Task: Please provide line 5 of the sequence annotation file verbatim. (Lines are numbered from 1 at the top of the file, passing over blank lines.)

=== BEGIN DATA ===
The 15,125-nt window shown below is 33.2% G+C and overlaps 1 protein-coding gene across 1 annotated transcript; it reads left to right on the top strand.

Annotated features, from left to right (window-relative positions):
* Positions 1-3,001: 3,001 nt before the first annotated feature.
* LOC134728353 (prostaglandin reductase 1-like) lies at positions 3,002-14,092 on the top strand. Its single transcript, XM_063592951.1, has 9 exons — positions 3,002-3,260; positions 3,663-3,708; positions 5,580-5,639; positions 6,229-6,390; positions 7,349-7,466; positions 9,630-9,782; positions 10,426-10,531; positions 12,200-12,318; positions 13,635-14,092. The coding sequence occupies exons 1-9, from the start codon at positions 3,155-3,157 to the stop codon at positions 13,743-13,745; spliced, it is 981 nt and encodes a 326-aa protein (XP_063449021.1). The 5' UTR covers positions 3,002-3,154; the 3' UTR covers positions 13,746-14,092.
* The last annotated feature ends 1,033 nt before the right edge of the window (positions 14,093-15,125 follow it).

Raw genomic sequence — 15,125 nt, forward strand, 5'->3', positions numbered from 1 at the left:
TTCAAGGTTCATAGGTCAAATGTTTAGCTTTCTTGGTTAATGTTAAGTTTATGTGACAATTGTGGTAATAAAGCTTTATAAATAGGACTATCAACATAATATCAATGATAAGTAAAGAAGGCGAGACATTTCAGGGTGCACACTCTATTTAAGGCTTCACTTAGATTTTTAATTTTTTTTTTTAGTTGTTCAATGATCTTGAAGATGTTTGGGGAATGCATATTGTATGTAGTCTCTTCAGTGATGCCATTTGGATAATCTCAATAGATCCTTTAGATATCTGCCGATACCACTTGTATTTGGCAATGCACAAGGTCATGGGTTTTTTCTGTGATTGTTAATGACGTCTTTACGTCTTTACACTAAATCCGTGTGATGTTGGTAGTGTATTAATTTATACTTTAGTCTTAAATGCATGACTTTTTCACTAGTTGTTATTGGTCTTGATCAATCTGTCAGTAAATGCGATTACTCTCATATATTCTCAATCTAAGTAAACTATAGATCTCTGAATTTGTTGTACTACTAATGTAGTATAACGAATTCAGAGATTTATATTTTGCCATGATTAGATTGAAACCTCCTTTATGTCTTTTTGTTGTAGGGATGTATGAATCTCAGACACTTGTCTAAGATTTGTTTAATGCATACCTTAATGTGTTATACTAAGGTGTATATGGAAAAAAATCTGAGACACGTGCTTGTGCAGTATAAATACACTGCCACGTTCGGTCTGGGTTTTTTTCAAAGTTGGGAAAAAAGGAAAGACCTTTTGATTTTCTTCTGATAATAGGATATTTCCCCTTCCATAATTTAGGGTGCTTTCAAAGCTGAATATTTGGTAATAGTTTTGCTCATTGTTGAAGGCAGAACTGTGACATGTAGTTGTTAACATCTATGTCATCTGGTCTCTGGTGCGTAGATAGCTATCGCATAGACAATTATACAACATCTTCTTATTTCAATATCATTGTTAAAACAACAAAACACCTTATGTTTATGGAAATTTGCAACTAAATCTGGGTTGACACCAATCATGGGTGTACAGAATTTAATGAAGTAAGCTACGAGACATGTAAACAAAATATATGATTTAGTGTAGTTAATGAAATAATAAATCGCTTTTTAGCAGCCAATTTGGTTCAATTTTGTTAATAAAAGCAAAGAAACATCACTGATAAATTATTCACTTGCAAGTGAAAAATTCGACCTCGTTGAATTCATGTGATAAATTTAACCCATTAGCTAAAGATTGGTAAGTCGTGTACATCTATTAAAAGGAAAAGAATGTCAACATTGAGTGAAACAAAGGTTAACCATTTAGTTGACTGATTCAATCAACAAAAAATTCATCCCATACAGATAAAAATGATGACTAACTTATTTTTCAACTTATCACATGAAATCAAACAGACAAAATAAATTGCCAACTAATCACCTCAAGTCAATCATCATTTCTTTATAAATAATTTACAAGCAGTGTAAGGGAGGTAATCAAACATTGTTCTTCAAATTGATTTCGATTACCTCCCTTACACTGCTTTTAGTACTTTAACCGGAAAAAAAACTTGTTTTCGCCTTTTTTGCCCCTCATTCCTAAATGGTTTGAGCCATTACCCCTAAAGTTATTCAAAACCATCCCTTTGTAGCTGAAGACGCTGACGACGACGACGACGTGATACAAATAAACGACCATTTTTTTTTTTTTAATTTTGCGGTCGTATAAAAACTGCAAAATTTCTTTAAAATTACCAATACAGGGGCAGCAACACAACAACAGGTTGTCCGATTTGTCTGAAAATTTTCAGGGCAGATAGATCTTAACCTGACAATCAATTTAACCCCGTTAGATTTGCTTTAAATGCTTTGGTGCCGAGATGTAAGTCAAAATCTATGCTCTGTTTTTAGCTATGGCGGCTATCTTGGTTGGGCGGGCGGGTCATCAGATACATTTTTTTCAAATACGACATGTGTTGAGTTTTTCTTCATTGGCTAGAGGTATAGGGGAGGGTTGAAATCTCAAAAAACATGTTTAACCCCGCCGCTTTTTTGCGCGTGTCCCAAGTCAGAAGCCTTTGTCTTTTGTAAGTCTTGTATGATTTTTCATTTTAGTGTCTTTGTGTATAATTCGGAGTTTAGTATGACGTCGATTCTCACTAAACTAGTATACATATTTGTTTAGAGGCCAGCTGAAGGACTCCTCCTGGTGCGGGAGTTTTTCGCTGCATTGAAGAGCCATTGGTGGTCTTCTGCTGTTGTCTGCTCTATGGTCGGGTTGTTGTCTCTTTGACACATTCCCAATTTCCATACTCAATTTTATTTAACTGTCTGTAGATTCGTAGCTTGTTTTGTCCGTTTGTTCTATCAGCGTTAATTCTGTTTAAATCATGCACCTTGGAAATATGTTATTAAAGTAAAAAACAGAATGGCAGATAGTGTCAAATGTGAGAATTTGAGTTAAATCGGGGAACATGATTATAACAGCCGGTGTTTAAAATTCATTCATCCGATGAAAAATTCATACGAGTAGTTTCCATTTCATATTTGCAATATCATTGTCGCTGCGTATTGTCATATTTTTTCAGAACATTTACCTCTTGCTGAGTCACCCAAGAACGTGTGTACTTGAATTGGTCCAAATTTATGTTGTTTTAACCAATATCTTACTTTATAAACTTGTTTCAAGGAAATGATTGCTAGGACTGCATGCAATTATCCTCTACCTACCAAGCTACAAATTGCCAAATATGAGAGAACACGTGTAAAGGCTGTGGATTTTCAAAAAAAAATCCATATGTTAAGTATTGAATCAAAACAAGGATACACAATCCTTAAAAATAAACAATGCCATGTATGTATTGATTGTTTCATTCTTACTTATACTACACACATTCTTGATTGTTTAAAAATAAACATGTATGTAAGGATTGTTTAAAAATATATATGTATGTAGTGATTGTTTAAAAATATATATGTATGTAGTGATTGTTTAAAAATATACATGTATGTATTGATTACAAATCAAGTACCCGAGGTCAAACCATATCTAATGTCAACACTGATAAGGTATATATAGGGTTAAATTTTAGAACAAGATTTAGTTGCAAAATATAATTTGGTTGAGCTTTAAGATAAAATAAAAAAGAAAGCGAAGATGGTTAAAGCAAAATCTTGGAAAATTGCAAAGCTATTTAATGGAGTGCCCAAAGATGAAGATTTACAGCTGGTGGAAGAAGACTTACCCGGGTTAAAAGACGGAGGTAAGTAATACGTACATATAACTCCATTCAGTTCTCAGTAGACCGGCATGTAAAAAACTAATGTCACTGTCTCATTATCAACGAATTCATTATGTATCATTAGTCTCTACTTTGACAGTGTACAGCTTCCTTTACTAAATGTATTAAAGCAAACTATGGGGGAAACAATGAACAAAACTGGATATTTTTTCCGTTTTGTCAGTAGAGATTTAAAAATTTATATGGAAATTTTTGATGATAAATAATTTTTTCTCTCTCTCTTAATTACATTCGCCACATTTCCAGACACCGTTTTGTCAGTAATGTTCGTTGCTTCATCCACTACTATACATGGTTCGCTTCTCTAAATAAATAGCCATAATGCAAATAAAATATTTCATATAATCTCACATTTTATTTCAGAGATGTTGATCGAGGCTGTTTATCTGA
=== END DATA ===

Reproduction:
* The last annotated feature ends 1,033 nt before the right edge of the window (positions 14,093-15,125 follow it).